Medieval society was based on familial and advantageous relationships. Not only was it important to have familial ties, but also it was also virtually required to care for the people around you. When the Black Death spread, the organization of villages and towns disintegrated because of fear and the emergence of self-preservation. Boccaccio, in his introduction to The Decameron, underscores how his fellow Florentines acted out of fear, fear of death and of the disease spreading. He states that individuals isolated themselves from cities with others that were not sick, thus decreasing the likelihood that the plague would spread. Most importantly though, Boccaccio indicated that the sick were being deserted by family, friends, and neighbors. The fear that the plague caused was great enough to displace familial bonds and disturb the social norms. If people had stayed and cared for their loved ones, perhaps more would have survived. With many workers and employers d...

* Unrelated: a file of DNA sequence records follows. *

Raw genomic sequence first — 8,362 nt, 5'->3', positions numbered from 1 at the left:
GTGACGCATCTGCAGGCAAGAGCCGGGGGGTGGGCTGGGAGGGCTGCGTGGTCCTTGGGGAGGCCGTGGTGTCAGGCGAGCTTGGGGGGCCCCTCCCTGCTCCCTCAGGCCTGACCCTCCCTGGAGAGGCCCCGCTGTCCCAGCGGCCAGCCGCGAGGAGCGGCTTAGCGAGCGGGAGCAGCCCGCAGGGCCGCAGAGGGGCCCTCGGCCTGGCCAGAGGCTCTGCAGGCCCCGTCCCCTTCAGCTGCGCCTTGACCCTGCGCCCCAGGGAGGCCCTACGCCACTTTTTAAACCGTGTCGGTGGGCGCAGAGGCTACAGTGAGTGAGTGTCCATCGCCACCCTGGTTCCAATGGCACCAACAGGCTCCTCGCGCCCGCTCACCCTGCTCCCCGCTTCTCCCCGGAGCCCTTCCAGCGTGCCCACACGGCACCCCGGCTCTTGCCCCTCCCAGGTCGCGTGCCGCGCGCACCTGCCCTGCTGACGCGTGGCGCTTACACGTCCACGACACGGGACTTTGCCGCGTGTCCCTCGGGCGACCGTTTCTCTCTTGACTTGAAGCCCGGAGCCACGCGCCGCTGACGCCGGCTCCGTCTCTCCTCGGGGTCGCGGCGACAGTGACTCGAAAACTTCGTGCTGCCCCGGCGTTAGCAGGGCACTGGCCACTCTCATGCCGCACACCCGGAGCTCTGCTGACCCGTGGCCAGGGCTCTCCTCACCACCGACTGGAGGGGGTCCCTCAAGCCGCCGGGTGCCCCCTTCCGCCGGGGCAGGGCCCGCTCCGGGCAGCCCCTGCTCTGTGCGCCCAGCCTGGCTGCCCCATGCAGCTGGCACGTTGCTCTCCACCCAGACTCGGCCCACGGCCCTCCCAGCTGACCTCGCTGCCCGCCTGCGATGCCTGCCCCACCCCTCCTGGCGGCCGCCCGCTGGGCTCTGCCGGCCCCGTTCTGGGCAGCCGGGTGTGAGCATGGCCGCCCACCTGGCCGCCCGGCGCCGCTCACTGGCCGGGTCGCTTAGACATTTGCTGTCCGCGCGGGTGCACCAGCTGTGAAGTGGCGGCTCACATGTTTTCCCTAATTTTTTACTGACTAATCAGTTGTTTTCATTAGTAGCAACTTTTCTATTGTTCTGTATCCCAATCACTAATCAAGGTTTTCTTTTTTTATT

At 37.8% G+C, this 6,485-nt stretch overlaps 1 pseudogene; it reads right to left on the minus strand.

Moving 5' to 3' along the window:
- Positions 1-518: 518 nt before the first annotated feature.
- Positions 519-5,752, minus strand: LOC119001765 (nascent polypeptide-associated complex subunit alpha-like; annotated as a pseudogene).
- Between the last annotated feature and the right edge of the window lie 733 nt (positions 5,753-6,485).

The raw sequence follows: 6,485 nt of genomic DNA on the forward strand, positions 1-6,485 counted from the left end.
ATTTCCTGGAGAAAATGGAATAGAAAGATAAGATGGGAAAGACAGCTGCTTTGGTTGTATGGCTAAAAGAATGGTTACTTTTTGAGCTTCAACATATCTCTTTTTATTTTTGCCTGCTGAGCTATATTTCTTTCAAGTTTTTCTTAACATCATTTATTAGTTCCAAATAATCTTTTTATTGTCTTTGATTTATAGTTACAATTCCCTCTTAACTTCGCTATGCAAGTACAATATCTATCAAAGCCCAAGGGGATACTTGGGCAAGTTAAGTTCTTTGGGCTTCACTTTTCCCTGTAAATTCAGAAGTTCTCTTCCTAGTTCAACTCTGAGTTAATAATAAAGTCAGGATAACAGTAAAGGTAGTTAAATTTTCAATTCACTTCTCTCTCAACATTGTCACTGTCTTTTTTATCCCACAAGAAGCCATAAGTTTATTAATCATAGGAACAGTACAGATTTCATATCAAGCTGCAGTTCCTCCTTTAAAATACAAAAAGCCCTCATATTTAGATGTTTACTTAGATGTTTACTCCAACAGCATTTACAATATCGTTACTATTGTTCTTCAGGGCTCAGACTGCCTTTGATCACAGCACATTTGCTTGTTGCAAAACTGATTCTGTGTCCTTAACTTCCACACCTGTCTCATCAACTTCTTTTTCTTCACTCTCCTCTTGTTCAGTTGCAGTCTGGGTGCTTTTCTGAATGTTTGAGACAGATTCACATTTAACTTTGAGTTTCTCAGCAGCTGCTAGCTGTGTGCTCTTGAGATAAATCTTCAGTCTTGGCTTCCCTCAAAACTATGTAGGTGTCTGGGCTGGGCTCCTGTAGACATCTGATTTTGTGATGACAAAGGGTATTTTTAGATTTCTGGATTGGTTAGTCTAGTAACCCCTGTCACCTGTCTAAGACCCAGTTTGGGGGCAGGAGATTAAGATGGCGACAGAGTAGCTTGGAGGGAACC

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...aracter that no one could escape from and people visualized that fear with a hooded skeleton that spared no one in the end because it was immortalized in paintings and poems like The Dance of Death, but death also reminded people not to waste their lives.
The Black Death changed the medieval world, but the responses of those who lived through and survived it helped to reshape and reform the world they lived in. Whether it was through the changing relationships between families, men, and women; the cosmic and astronomic explanations of illness; or even seeing death as an entity that no person could escape from, these responses indicate the need and want for change in a society that was dealing with an enormous loss. The effects of the Black Death were the catalyst to move toward a more rational, humanistic world that wanted to go back and forget the middle ages.
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